Dream Theater (March 2006)


Date of Performance: March 19, 2006
Venue: Congress Theater, Chicago, IL, US

There is always that point in a concert where I start to tire and look forward to the farewell. I always stay in my seat or continue to stand in that plot of space. I do this out of a paranoia and neurosis that I might miss something. I felt that someday all these wasted minutes would pay off.

I've seen Dream Theater many times, almost every tour, sometimes up to three times in a single season. When they came out with the album Octavarium, I was moderately impressed with the first seven tracks.* The eighth one (the title track), however, really wowed me. I was thoroughly disappointed when they didn't play it on any of the subsequent engagements that I attended.

Like Star Wars: Episode Four, this leg of the tour brought new hope. I was wishing on a wing and a prayer that I'd get to hear this song live. After "The Root of All Evil," the band abruptly somersaulted and then shifted into reverse. Starting back at the beginning, they proceeded to go through their entire discography including When Dream And Day Unite. As expected, the material was entertaining. I was familiar with almost all the songs. You could say I've heard them so many times I've got them memorized. After an hour or so, I had my fill. Regardless, I remained and stood my ground just in case.

Without a doubt, it was worth the wait as they were gearing up to whet my appetite. To be sincere and truthful, this was the most enjoyment I've gotten from any of their music, whether from an album or in person. Keep in mind; I saw the rare reunion of Nightmare Cinema, the entire interpretation of both Scenes From A Memory and Six Degrees Of Inner Turbulence, and even cover songs performed with Queensr?che. I can't stress this enough. I've seen some jaw-dropping solos by Petrucci, Portnoy, Rudess, and Myung in this and past events. I've consistently seen operatic and aerobic singing from Labrie. Plus, I have every official release. Yet, I'd put the poignant moments from Octavarium, the title track and song, on the very top. The performance, the lights, the sound system, and the song itself contribute to many of my reasons.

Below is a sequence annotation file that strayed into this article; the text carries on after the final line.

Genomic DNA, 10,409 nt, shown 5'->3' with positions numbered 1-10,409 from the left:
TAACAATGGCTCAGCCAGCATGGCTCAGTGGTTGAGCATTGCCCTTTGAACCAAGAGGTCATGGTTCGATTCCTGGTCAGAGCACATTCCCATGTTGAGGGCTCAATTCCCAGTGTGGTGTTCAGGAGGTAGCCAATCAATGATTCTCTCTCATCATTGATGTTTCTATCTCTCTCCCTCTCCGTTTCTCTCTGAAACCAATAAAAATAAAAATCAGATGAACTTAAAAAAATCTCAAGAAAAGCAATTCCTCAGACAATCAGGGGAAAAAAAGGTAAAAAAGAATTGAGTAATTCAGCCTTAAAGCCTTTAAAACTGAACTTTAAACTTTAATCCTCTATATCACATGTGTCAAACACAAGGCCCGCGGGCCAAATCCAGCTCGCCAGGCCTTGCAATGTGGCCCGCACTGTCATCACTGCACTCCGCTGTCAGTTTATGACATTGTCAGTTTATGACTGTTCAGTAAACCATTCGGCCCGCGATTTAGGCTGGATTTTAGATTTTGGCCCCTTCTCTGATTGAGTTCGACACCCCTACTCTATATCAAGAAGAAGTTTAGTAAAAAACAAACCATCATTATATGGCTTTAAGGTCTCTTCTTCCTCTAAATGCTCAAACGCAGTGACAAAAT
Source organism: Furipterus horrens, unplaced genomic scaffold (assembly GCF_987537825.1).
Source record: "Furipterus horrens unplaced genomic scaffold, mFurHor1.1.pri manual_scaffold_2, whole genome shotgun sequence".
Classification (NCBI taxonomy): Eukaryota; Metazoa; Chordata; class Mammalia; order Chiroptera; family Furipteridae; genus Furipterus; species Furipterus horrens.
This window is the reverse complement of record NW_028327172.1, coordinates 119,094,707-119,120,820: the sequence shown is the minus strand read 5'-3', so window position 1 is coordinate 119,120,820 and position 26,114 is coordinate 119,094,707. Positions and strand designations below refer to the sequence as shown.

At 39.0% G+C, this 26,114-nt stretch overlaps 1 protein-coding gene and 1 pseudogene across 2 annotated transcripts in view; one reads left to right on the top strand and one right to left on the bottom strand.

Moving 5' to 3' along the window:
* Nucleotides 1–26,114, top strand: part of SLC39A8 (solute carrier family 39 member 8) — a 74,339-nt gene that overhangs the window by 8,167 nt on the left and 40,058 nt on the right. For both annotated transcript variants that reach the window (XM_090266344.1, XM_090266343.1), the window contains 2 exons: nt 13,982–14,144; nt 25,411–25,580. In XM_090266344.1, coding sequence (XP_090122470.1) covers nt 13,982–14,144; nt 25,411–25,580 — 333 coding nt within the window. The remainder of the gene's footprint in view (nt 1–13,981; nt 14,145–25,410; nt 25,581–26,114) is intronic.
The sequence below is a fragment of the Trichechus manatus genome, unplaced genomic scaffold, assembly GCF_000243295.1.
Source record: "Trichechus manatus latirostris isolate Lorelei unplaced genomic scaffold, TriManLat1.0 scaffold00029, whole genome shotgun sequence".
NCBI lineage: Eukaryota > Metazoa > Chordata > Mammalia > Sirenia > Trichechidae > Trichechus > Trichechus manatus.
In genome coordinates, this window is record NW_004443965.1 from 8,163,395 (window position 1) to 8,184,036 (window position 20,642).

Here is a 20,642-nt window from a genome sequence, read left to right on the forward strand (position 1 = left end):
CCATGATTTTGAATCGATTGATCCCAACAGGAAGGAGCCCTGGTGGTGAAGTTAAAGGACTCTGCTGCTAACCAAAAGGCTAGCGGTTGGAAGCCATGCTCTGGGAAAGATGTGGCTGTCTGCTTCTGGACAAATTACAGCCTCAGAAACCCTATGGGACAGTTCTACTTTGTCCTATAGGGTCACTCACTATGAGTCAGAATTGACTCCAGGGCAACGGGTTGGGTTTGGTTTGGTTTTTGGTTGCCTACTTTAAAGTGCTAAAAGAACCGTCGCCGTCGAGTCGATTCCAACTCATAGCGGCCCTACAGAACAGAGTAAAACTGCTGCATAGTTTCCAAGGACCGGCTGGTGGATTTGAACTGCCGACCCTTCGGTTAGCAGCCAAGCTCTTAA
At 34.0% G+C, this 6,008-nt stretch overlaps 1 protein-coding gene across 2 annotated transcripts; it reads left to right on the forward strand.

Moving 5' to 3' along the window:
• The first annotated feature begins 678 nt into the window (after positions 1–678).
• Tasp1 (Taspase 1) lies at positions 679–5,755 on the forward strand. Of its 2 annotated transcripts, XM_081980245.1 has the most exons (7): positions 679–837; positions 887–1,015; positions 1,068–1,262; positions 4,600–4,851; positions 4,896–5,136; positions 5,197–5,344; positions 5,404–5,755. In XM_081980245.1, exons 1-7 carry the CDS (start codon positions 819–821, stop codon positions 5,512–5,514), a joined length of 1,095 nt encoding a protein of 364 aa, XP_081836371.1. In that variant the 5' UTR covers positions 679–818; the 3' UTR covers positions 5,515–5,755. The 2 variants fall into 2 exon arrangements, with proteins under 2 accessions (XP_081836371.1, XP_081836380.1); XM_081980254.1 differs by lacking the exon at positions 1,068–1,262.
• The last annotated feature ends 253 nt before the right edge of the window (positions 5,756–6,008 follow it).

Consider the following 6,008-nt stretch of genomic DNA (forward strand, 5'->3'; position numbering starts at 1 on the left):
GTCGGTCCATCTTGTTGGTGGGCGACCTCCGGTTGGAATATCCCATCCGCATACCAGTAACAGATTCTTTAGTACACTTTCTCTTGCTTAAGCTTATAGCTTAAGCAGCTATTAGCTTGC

Rudess momentarily pushed his keyboards aside and began this song with an awesome solo. For it, he used a peculiar instrument called the Continuum where he uses a touchpad instead of keys. This was long and absorbing. I heard one person say they could hear this for hours. As much as I enjoyed this part, I accredit my preference of this piece to one specific characteristic. They played the coolest cartoon I've ever seen along with it. The caricatures were as unique as the ones from Arena's Pepper's Ghost. Not to mention, the storyline was extraordinarily funny and engaging. It reminded me of "Operation: Mindcrime," only better if you can believe it. This was as good as anything I've seen from a Spike & Mike movie and the music that went along with it was impeccable.